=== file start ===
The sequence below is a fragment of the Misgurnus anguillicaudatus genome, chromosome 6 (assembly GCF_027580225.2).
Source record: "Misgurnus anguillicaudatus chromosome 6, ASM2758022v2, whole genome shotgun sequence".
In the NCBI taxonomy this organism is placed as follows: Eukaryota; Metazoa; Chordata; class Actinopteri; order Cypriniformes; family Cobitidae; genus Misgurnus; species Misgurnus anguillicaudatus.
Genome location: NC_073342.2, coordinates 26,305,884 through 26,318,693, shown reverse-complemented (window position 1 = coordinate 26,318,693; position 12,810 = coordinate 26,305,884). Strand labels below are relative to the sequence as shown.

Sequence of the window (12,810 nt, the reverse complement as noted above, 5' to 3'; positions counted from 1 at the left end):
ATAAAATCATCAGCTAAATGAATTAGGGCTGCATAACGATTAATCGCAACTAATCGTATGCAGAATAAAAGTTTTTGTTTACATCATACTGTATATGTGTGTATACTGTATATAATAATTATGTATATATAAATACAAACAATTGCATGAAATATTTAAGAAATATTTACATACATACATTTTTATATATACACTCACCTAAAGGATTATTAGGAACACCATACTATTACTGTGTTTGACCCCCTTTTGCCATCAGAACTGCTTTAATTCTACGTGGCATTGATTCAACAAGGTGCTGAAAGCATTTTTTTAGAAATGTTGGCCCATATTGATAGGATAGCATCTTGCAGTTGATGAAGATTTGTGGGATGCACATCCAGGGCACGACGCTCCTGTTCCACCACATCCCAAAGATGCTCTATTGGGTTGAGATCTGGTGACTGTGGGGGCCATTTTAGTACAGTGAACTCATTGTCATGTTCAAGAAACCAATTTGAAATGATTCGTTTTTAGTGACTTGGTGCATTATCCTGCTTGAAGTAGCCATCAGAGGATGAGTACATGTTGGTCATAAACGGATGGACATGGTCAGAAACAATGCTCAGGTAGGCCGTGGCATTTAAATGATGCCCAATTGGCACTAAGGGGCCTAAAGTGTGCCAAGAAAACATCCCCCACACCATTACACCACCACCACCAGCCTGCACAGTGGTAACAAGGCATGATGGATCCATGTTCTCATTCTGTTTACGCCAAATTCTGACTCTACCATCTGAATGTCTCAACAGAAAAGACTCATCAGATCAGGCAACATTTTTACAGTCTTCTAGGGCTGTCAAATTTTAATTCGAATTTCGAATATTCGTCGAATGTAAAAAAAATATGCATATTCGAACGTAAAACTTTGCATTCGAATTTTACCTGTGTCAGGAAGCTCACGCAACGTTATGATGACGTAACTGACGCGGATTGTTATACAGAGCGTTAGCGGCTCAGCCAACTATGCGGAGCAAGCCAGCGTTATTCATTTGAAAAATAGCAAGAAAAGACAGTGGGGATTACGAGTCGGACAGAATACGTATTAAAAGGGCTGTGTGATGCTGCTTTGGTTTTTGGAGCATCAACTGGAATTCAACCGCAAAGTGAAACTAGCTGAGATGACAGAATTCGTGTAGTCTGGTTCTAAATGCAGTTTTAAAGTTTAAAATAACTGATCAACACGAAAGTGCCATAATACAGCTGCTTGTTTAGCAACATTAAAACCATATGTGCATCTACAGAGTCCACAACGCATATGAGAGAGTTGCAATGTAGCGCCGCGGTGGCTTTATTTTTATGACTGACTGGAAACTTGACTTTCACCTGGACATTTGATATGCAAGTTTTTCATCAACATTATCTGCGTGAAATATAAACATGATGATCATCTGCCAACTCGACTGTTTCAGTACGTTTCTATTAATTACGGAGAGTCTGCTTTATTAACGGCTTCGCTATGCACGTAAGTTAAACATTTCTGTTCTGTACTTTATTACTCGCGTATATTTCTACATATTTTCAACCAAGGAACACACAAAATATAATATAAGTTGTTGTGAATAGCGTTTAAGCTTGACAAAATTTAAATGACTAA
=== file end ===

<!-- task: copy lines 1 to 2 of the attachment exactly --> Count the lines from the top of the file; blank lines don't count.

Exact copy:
The sequence below is a fragment of the Misgurnus anguillicaudatus genome, chromosome 6 (assembly GCF_027580225.2).
Source record: "Misgurnus anguillicaudatus chromosome 6, ASM2758022v2, whole genome shotgun sequence".